This is an archived article and the information in the article may be outdated. Please look at the time stamp on the story to see when it was last updated.

The state’s top law enforcement agency has gained the ability to fully sequence mitochondrial DNA, an advancement that justice officials hope will better enable investigators to identify the bodies of missing persons.

“Anything we can do to help families find closure is critical,” California Atty. Gen. Xavier Becerra said in a statement Monday. “We’re proud of the work our scientists and technicians do every day at our Bureau of Forensic Services to help protect Californians, including our work with local law enforcement to help families locate their missing loved ones.”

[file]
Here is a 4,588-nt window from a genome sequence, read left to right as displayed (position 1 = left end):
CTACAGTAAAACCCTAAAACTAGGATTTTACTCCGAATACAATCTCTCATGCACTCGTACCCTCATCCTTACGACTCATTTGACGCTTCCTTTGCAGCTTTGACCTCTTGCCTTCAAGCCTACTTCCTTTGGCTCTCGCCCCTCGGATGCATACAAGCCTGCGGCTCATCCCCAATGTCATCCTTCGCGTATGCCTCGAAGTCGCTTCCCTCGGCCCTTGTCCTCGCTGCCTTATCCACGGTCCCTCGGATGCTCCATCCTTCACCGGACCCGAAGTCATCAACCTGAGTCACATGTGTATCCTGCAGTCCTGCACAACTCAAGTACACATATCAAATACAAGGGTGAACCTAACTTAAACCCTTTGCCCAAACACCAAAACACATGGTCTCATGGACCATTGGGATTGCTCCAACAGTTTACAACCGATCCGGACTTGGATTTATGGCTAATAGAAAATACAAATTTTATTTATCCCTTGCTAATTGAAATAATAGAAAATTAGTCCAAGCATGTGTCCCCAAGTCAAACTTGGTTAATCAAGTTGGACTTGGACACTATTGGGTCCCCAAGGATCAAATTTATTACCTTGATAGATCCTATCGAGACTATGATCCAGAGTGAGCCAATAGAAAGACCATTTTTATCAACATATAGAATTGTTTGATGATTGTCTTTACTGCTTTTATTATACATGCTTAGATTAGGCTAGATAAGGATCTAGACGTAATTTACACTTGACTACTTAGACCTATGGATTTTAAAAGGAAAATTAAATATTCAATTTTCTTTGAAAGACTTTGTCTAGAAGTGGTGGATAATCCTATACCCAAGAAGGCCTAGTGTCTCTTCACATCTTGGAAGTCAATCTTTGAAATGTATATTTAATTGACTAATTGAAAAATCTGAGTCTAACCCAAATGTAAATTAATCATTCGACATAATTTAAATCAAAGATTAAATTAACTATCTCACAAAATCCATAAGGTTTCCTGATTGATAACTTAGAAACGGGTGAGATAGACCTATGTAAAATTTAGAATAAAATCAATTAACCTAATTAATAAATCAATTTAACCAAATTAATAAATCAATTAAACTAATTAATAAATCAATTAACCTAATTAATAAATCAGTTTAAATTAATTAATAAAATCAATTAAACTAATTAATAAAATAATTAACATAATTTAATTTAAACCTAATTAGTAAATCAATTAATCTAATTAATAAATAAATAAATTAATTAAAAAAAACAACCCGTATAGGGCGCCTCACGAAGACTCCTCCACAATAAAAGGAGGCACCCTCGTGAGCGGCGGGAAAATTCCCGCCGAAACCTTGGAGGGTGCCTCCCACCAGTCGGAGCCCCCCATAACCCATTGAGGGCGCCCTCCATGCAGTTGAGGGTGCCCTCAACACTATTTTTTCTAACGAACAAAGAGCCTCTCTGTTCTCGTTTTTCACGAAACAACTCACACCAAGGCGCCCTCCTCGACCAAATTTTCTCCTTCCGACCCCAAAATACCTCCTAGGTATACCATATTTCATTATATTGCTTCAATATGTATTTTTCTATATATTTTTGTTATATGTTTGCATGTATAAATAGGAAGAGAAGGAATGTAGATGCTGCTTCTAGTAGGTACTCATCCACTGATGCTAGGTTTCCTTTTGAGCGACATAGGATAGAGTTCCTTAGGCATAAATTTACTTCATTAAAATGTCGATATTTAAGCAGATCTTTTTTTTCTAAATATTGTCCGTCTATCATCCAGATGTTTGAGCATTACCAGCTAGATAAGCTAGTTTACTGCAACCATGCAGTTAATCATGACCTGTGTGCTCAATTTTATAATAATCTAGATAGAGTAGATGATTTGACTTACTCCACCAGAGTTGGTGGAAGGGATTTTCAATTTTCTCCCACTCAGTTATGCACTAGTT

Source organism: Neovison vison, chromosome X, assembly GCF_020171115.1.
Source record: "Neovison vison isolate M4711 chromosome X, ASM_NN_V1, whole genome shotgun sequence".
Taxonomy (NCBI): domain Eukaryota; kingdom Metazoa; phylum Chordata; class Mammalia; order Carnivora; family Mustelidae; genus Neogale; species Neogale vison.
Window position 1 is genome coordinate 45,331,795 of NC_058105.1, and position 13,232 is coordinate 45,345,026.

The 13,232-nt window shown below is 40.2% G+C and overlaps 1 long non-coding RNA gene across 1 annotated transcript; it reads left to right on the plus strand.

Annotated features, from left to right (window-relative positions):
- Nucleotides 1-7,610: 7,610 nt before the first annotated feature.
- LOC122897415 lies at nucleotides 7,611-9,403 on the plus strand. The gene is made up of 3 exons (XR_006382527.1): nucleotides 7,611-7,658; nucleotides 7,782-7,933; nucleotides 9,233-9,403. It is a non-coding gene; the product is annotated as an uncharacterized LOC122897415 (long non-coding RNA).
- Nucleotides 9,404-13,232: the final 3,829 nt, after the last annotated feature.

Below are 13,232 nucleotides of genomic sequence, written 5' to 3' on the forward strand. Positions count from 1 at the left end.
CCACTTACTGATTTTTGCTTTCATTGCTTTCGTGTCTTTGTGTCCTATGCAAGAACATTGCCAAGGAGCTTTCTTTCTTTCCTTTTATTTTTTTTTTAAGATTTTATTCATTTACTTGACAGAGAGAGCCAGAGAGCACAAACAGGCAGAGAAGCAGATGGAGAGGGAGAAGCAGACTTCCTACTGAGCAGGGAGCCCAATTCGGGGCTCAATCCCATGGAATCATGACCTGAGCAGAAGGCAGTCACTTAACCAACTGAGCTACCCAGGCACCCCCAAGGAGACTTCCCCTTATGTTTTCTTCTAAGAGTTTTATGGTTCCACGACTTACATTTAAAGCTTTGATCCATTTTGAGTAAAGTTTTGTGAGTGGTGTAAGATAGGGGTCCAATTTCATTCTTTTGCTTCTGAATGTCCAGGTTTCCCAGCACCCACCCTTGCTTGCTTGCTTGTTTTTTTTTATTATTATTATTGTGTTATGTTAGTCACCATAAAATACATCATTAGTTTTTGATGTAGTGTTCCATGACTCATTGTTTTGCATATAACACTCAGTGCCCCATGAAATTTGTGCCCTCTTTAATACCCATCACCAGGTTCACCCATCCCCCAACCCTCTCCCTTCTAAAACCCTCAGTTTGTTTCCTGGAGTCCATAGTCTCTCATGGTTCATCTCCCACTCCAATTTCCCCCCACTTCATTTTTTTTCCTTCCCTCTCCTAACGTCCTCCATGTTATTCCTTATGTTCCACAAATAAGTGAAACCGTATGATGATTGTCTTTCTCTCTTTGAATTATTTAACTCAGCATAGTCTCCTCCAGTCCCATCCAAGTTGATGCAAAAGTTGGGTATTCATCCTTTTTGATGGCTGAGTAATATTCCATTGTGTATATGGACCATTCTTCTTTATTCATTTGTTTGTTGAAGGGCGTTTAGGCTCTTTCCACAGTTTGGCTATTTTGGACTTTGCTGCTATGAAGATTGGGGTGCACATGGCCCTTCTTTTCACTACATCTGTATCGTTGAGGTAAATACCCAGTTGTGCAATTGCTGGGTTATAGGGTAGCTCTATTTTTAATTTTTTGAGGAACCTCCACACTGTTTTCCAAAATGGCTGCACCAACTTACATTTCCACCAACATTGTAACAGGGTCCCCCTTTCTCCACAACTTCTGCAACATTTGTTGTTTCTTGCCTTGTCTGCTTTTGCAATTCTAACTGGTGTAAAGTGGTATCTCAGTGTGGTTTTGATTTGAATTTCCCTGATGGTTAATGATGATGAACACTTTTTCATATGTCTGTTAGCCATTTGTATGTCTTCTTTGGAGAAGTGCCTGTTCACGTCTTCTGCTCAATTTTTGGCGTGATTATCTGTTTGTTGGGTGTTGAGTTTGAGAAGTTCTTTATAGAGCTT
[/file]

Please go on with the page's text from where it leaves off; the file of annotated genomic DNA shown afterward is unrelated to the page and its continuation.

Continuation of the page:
Nearly every cell in a person’s body has the same DNA, the hereditary material in humans and almost all other organisms, according to the U.S. National Library of Medicine.

Most DNA is located in the cell nucleus, where it is called nuclear DNA. But a small amount of DNA can also be found in the mitochondria, structures within cells that convert energy from food into a form that cells can use, according to the library. This is called mitochondrial DNA.

Read the full story on